Now an object of child class is created by providing the required values in its constructor. First the parent class method printDetails is called and then child class method getPrice is called. Following output is generated.

Name = Apple, Color = red
Price = 100 bucks per kg

Remember that child class object has access to its own methods and variables as well as to parent class methods and variables as shown above while parent class object has access to only its own methods and variables. It cannot access its child class methods and variables. Refer example below.

# Parent class
class Fruit:
    # parent class constructor
    def __init__(self, name, color):
        self.color = color
        self.name = name
 
    # parent class method
    def printDetails(self):
        print("Name = "+self.name+", Color = "+self.color)
 
 
# Child class
class Apple(Fruit):
    # child class constructor
    def __init__(self, name, color, price):
        # call parent class constructor
        Fruit.__init__(self, name, color)
        # initialize child class variable
        self.price = price
 
    # child class method
    def getPrice(self):
        print("Price = "+str(100)+" bucks per kg")
 
 
# create parent class object
parentObject = Fruit("Apple","red")
# call parent clas method
parentObject.printDetails()
# call child class method
parentObject.getPrice() # will be an error

Method printDetails is invoked successfully but when getPrice method is invoked, following error is raised.

parentObject.getPrice()
AttributeError: ‘Fruit’ object has no attribute ‘getPrice’

This is because getPrice method does not belong to Parent class.

If you do not want to add a body to a class, that is, you want to make a class empty, then it can be done by writing pass after class declaration as shown below
class Child(Parent): pass

Using super
In terms of class inheritance, super is always used inside a child class to refer to parent class. It is used to invoke parent class constructor and methods from child class. In the above example, suppose you want to invoke parent class constructor from child class constructor and call parent class printDetails from child class method getPrice, then super can be used for this as shown below.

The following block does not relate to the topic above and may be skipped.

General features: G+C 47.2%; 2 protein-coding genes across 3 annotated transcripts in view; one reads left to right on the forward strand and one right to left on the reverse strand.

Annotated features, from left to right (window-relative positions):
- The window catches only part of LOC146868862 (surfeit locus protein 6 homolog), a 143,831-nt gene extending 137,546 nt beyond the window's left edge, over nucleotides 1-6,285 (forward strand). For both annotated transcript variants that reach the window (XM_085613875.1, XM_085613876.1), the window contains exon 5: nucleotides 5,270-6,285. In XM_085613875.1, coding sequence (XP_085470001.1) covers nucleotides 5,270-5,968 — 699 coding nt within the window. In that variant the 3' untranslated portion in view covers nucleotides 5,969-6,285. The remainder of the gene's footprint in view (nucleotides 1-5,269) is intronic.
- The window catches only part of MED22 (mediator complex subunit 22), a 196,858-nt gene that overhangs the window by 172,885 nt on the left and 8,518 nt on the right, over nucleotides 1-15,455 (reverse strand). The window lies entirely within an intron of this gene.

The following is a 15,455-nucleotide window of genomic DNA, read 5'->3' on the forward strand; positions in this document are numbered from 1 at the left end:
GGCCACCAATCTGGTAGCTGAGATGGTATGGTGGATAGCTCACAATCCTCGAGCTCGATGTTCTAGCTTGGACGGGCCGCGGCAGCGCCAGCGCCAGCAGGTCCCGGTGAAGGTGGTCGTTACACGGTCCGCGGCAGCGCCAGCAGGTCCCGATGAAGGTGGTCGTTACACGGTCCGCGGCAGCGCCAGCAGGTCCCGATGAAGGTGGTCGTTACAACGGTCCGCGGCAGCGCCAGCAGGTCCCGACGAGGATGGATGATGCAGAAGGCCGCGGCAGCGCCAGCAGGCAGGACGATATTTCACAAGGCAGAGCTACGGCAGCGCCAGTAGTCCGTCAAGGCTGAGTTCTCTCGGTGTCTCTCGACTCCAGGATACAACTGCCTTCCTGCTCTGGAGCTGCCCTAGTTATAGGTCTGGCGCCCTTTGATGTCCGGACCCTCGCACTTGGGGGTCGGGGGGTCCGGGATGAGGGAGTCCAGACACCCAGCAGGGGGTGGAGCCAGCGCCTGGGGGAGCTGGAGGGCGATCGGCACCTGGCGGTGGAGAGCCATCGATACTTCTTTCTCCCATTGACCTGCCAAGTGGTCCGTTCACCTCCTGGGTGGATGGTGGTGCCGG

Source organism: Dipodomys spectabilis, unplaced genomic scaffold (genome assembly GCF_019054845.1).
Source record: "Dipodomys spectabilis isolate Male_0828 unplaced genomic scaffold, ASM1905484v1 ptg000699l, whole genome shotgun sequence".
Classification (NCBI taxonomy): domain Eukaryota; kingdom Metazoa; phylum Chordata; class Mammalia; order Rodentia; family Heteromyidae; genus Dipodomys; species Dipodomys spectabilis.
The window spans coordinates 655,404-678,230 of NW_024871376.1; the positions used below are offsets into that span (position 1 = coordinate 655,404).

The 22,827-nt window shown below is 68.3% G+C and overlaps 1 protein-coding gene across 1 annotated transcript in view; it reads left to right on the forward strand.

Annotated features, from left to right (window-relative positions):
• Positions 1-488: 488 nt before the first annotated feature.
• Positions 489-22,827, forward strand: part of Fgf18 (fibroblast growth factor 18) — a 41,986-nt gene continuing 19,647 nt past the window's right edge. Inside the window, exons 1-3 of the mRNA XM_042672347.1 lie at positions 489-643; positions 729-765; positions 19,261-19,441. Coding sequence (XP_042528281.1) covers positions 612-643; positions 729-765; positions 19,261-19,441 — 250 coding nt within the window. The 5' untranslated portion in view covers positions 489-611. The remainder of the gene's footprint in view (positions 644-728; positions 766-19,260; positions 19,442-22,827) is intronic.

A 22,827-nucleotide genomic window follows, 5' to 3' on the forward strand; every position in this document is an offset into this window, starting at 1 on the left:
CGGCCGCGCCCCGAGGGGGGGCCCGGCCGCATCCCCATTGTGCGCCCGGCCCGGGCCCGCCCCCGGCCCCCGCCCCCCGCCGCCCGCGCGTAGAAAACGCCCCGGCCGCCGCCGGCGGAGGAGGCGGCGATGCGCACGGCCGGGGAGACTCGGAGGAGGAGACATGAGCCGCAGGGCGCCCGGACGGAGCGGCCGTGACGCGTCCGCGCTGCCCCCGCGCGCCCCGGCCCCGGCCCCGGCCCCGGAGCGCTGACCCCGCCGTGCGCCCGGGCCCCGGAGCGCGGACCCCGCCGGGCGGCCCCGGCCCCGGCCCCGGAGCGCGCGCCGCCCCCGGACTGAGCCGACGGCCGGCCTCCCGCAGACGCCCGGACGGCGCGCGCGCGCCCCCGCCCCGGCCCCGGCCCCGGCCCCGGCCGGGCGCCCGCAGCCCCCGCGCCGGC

# Parent class
class Fruit:
    # parent class constructor
    def __init__(self, name, color):
        self.color = color
        self.name = name
 
    # parent class method
    def printDetails(self):
        print("Name = "+self.name+", Color = "+self.color)
 
 
# Child class
class Apple(Fruit):
    # child class constructor
    def __init__(self, name, color, price):
        # call parent class constructor
        super().__init__(name,color)
        # initialize child class variable
        self.price = price
 
    # child class method
    def getPrice(self):
        # call parent class method
        super().printDetails()
        print("Price = "+str(100)+" bucks per kg")
 
 
# create child class object
childObject = Apple("Apple", "red", 100)
# call child class method
childObject.getPrice()

Above syntax for super is valid for Python v3 and above. For python v2.x, you need to call parent class constructor as

super(Fruit, self).__init(name, color)

Hiding Parent class members
Sometimes it is required to restrict the visibility of some members of a class to itself only not making them accessible to its child classes as well. In python, it is possible that an instance variable or a method is hidden from its child classes. This is done by prefixing their name with double underscore(__). Such members of a class are also called private members. Trying to access them will raise an error as shown below.

class Parent:
    def __init__(self):
        # hidden instance variable
        self.__hidethis = 10
        self.showthis = 20
 
    # hidden method
    def __cannotaccess(self):
         print("Accessible only to parent")
 
class Child(Parent):pass
 
c = Child()
# no problem
print(c.showthis)
# will be an error
c._cannotaccess()
# will be an error
print(c.hidethis)

Child class tries to access the restricted members and gets the following error

c._cannotaccess()
AttributeError: ‘Child’ object has no attribute ‘_cannotaccess’

This post focuses on the concept of inheritance and its syntax in python. Hope it clarified the concept.
Another important concept is multiple inheritance. Including it here will make this post lengthy and confusing for those who have not known this concept earlier, thus it has been covered in a separate post here.